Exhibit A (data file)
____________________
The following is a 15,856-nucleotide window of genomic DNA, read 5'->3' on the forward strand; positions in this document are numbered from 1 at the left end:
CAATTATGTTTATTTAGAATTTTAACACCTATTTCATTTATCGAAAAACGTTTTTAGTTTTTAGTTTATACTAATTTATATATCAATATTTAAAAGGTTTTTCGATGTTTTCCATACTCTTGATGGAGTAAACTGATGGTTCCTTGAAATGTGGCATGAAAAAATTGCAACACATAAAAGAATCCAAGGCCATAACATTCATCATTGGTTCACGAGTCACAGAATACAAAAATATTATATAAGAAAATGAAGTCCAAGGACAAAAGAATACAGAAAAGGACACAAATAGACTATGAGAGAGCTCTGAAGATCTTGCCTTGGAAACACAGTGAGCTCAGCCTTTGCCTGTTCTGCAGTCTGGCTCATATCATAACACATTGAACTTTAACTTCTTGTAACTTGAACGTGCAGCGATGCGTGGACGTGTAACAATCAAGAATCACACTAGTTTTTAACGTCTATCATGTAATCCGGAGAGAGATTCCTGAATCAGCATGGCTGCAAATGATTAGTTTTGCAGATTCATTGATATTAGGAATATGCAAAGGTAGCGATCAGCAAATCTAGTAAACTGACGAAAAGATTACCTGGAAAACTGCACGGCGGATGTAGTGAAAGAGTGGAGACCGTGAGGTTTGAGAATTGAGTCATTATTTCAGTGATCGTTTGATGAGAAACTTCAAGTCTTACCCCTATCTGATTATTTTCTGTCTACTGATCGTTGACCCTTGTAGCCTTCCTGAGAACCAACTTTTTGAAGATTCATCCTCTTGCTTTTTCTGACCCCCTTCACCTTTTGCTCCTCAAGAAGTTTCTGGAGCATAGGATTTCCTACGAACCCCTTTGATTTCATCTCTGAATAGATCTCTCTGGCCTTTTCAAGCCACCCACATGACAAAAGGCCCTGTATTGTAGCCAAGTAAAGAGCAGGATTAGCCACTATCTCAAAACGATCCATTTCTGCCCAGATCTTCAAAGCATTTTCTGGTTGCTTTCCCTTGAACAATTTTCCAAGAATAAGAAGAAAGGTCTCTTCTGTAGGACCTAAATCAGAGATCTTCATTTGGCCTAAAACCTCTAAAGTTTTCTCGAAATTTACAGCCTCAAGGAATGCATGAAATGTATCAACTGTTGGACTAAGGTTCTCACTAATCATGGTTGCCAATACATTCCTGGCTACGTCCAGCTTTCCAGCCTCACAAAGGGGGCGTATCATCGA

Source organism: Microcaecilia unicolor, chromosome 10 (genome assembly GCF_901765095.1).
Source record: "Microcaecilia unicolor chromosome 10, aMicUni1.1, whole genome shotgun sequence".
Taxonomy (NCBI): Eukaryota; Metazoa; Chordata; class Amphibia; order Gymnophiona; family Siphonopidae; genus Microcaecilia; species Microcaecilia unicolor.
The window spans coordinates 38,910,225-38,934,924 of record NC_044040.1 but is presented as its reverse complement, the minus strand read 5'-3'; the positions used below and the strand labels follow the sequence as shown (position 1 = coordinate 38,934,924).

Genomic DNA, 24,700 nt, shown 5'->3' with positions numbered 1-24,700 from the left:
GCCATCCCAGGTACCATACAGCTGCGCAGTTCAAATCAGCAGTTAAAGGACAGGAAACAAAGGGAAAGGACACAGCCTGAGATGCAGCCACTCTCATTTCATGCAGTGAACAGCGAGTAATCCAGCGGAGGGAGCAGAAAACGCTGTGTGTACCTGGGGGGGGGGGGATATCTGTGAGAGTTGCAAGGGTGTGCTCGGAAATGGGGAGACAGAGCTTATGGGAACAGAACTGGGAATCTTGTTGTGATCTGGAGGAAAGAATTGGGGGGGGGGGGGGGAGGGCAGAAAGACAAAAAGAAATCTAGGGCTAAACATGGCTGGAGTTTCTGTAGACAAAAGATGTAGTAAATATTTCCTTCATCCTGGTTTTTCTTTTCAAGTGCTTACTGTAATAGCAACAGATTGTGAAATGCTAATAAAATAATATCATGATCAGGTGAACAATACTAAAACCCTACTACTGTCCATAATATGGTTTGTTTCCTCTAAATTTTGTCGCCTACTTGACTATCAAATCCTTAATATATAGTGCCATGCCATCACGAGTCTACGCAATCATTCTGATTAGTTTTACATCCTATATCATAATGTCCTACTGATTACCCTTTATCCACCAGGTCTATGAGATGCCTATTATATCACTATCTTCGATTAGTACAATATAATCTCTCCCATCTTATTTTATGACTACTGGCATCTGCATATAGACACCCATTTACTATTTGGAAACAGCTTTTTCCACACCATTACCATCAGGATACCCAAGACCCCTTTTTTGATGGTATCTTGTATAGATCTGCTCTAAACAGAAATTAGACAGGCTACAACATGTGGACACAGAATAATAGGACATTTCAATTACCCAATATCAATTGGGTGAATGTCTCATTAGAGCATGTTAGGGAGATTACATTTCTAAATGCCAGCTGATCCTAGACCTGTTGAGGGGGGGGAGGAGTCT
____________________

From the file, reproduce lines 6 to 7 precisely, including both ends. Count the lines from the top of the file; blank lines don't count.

The window spans coordinates 38,910,225-38,934,924 of record NC_044040.1 but is presented as its reverse complement, the minus strand read 5'-3'; the positions used below and the strand labels follow the sequence as shown (position 1 = coordinate 38,934,924).

Genomic DNA, 24,700 nt, shown 5'->3' with positions numbered 1-24,700 from the left: